The first lady in 1997, before all hell broke loose (Photo: Mark Reinstein/Corbis via Getty Images)

The novel that asks: what if Hillary hadn’t married Bill?

Linda Burgess reviews Curtis Sittenfeld’s much-anticipated novel, Rodham. 

I read Rodham a while ago now but I put off writing about it. I was waiting. Waiting for what exactly? Well, waiting to see if they do what Trump kept insisting they do, back then, when the world seemed what we nostalgically think of as normal. Lock. Her. Up. Since then, there’s been Epstein, hoist by his own orange prison sheets, and now Ghislaine, finally found tucked away in what seems, compared with New Zealand prices, a cheap little house in the country. Given that Ghislaine’s only chance of stopping them throwing away the key is to spill every bean, what I’m waiting for is for 20 policemen to kick in the Clintons’ door early one summer morning. Oh, and simultaneously, the front door of Buckingham Palace; but that’s another story. Bizarrely, an almost imaginable one. The past is indeed another country, and the super-rich and powerful, they’re something else again.

So, which is the word everybody starts a sentence with these days, the book. You set yourself a tricky task when you take a real person and fictionalise their life, especially when they’re still alive. Curtis Sittenfeld managed it with extraordinary aplomb when she took Laura Bush, or someone just like her, and created a fully rounded character in her 2012 novel, American Wife. That book remains in my top 10-ish ever reads. Its greatest success was that it made me feel not only that I knew Laura Bush, but that I both liked and empathised with her. Forever, she’s more than just a pastel suit with tidy hair and a prim smile standing beside a dork. And now, being a self-confessed fan of the wives of (some) presidents, Sittenfeld has taken on Hillary. I couldn’t wait. I guess, like looking forward too much to the school dance, I was always going to be disappointed.

Curtis Sittenfeld and her novel Rodham (Images: Supplied)

For a start, I feel we know the Clintons much better than the Bushes. No you don’t, says Sittenfeld, and sets out to imagine what could’ve happened if the first time Hillary found that the dog couldn’t be kept on the porch, she’d told him to bugger off. Goodbye, good luck, God bless. Their early relationship is probably realistically described – the brainy rather serious girl, the charismatic boy who she can’t imagine being interested in her. She notes that he’s already practising running for office, practising winning people over. At that stage, opines Sittenfeld, Hillary, ambitious, talented, is just at the beginning of her own stellar career: so let’s change the plot. He becomes a tech billionaire, marries, twice. She doesn’t marry; becomes a public servant. They get together again – well not really – when they contest the Democratic nomination. In spite of him being far more charismatic, she wins it. So, he doesn’t. There’d be no point to the novel if she didn’t.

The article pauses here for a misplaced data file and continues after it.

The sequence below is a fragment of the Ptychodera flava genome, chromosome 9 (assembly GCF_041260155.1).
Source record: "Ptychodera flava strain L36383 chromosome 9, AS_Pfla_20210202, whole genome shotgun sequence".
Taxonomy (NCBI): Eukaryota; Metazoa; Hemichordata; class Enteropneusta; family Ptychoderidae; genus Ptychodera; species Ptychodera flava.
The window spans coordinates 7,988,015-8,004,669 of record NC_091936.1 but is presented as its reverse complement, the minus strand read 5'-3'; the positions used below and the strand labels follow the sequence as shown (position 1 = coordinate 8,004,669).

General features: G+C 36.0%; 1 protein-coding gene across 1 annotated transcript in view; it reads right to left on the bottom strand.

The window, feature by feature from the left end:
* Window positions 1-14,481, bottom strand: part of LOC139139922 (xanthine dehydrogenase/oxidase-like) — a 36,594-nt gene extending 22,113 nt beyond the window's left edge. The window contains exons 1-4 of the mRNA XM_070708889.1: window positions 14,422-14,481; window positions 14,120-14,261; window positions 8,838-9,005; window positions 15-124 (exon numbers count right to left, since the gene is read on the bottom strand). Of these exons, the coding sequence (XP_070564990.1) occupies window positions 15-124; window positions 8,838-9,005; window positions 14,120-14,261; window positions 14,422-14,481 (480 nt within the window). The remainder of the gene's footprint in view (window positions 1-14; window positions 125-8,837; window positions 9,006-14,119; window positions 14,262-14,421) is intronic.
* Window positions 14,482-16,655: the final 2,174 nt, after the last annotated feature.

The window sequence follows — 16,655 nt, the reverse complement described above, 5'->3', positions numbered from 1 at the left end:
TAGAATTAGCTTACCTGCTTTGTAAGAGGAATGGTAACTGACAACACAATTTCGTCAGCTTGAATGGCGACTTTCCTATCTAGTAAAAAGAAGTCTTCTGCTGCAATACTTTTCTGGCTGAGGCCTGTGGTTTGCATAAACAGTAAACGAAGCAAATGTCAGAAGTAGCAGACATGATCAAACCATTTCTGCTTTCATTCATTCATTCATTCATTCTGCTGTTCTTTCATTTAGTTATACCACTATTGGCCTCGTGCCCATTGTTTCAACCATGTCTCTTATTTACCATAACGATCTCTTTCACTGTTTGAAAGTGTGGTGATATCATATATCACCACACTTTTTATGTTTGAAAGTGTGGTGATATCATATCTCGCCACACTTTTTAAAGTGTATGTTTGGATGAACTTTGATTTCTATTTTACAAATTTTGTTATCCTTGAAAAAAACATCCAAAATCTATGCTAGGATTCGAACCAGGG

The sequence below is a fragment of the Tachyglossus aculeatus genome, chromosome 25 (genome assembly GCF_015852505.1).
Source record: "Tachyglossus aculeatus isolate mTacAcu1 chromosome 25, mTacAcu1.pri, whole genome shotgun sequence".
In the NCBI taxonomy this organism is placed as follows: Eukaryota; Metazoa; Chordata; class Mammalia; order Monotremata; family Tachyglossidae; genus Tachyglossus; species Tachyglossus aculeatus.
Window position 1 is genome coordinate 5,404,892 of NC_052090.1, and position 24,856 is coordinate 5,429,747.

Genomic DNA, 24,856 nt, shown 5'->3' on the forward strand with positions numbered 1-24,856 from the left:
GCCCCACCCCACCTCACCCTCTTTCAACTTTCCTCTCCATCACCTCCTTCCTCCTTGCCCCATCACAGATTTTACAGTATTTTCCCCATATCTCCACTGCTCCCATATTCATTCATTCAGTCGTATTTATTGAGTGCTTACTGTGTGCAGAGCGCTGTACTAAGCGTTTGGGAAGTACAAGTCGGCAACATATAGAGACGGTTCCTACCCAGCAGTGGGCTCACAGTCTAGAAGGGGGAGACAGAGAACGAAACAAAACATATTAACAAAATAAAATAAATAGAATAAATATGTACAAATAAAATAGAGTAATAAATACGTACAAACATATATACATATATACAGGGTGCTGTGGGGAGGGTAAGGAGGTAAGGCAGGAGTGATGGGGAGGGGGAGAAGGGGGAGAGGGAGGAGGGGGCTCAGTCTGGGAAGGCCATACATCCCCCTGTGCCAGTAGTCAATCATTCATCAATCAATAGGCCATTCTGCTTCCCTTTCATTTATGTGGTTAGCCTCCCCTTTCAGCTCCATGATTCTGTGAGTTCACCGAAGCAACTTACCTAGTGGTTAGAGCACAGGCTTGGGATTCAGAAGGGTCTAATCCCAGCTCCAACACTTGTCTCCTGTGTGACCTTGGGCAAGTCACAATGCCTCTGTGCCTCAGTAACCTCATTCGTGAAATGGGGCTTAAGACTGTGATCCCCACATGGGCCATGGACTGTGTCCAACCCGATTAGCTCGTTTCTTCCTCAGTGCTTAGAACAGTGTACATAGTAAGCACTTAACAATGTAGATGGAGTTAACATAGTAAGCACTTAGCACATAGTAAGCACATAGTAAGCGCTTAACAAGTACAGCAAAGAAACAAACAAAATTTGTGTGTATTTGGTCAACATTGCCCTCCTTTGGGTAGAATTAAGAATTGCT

Sittenfeld is playful – of course she is. Genuine timelines are manipulated. Real people turn up and do unconscionable things, leaving the reader wondering vaguely about their right to sue. The novel grips, though slows down a bit when Hillary has to get through the more boring parts of her life. Some of those of us who had been won over by that charm sort of missed Bill – though to be honest, some of us had also seen him on that recent documentary about her, when both she and he are filmed in front of enviable bookcases in their lovely home. She’s looking pretty good; he’s got scrawny around the neck, narrow round the shoulders, wears home-knitted jumpers and his nose looks like he drinks too much. Oh god, time and its bloody winged chariots.